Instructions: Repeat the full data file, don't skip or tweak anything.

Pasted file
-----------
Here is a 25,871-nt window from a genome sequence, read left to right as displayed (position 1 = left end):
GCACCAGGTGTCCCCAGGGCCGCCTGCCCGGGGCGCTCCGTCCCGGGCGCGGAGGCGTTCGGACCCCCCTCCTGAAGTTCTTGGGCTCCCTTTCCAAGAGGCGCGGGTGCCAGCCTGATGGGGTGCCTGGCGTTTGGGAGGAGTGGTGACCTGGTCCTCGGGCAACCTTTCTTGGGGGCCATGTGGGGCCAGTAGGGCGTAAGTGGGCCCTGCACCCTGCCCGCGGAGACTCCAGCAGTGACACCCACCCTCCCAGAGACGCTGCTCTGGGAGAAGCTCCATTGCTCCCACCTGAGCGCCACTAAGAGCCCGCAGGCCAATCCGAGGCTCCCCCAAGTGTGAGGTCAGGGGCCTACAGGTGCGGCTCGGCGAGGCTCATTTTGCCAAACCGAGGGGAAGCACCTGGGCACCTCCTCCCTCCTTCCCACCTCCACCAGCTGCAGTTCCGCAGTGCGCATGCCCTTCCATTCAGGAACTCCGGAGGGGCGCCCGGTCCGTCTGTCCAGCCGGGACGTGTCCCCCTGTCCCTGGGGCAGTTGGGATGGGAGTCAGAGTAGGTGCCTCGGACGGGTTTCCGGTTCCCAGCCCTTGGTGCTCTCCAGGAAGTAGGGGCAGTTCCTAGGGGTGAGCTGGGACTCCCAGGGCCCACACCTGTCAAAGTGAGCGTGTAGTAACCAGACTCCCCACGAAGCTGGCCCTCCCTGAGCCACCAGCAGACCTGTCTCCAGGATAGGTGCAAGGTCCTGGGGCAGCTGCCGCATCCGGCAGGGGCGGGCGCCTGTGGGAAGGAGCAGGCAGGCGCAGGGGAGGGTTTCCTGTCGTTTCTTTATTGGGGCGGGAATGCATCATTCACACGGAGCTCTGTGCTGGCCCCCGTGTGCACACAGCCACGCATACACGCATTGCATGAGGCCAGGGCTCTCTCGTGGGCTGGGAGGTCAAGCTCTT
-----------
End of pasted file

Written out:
Here is a 25,871-nt window from a genome sequence, read left to right as displayed (position 1 = left end):
GCACCAGGTGTCCCCAGGGCCGCCTGCCCGGGGCGCTCCGTCCCGGGCGCGGAGGCGTTCGGACCCCCCTCCTGAAGTTCTTGGGCTCCCTTTCCAAGAGGCGCGGGTGCCAGCCTGATGGGGTGCCTGGCGTTTGGGAGGAGTGGTGACCTGGTCCTCGGGCAACCTTTCTTGGGGGCCATGTGGGGCCAGTAGGGCGTAAGTGGGCCCTGCACCCTGCCCGCGGAGACTCCAGCAGTGACACCCACCCTCCCAGAGACGCTGCTCTGGGAGAAGCTCCATTGCTCCCACCTGAGCGCCACTAAGAGCCCGCAGGCCAATCCGAGGCTCCCCCAAGTGTGAGGTCAGGGGCCTACAGGTGCGGCTCGGCGAGGCTCATTTTGCCAAACCGAGGGGAAGCACCTGGGCACCTCCTCCCTCCTTCCCACCTCCACCAGCTGCAGTTCCGCAGTGCGCATGCCCTTCCATTCAGGAACTCCGGAGGGGCGCCCGGTCCGTCTGTCCAGCCGGGACGTGTCCCCCTGTCCCTGGGGCAGTTGGGATGGGAGTCAGAGTAGGTGCCTCGGACGGGTTTCCGGTTCCCAGCCCTTGGTGCTCTCCAGGAAGTAGGGGCAGTTCCTAGGGGTGAGCTGGGACTCCCAGGGCCCACACCTGTCAAAGTGAGCGTGTAGTAACCAGACTCCCCACGAAGCTGGCCCTCCCTGAGCCACCAGCAGACCTGTCTCCAGGATAGGTGCAAGGTCCTGGGGCAGCTGCCGCATCCGGCAGGGGCGGGCGCCTGTGGGAAGGAGCAGGCAGGCGCAGGGGAGGGTTTCCTGTCGTTTCTTTATTGGGGCGGGAATGCATCATTCACACGGAGCTCTGTGCTGGCCCCCGTGTGCACACAGCCACGCATACACGCATTGCATGAGGCCAGGGCTCTCTCGTGGGCTGGGAGGTCAAGCTCTT